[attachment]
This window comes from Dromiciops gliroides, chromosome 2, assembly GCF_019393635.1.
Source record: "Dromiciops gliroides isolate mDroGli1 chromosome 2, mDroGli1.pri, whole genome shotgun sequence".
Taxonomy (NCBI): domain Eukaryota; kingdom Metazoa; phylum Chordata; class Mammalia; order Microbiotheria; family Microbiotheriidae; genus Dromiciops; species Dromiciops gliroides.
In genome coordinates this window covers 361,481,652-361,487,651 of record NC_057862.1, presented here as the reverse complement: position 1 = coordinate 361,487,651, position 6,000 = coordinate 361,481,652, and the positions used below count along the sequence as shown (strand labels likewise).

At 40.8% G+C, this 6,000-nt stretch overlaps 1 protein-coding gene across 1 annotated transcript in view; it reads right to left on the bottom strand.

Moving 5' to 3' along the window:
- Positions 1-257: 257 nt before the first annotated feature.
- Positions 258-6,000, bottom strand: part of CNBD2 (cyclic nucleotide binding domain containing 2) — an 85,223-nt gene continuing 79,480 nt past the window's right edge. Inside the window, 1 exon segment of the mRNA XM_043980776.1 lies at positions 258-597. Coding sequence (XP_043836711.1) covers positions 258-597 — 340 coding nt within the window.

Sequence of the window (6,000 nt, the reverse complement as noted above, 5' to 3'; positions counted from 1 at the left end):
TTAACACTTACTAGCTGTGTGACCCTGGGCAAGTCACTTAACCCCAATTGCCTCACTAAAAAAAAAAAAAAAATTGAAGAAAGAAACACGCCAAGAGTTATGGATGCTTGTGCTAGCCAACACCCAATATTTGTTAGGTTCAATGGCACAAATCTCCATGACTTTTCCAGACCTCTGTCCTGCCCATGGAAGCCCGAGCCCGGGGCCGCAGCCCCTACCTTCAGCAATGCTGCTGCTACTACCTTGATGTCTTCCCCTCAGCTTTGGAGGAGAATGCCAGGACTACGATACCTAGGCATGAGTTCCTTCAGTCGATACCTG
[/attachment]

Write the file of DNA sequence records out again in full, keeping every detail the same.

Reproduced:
This window comes from Dromiciops gliroides, chromosome 2, assembly GCF_019393635.1.
Source record: "Dromiciops gliroides isolate mDroGli1 chromosome 2, mDroGli1.pri, whole genome shotgun sequence".
Taxonomy (NCBI): domain Eukaryota; kingdom Metazoa; phylum Chordata; class Mammalia; order Microbiotheria; family Microbiotheriidae; genus Dromiciops; species Dromiciops gliroides.
In genome coordinates this window covers 361,481,652-361,487,651 of record NC_057862.1, presented here as the reverse complement: position 1 = coordinate 361,487,651, position 6,000 = coordinate 361,481,652, and the positions used below count along the sequence as shown (strand labels likewise).

At 40.8% G+C, this 6,000-nt stretch overlaps 1 protein-coding gene across 1 annotated transcript in view; it reads right to left on the bottom strand.

Moving 5' to 3' along the window:
- Positions 1-257: 257 nt before the first annotated feature.
- Positions 258-6,000, bottom strand: part of CNBD2 (cyclic nucleotide binding domain containing 2) — an 85,223-nt gene continuing 79,480 nt past the window's right edge. Inside the window, 1 exon segment of the mRNA XM_043980776.1 lies at positions 258-597. Coding sequence (XP_043836711.1) covers positions 258-597 — 340 coding nt within the window.

Sequence of the window (6,000 nt, the reverse complement as noted above, 5' to 3'; positions counted from 1 at the left end):
TTAACACTTACTAGCTGTGTGACCCTGGGCAAGTCACTTAACCCCAATTGCCTCACTAAAAAAAAAAAAAAAATTGAAGAAAGAAACACGCCAAGAGTTATGGATGCTTGTGCTAGCCAACACCCAATATTTGTTAGGTTCAATGGCACAAATCTCCATGACTTTTCCAGACCTCTGTCCTGCCCATGGAAGCCCGAGCCCGGGGCCGCAGCCCCTACCTTCAGCAATGCTGCTGCTACTACCTTGATGTCTTCCCCTCAGCTTTGGAGGAGAATGCCAGGACTACGATACCTAGGCATGAGTTCCTTCAGTCGATACCTG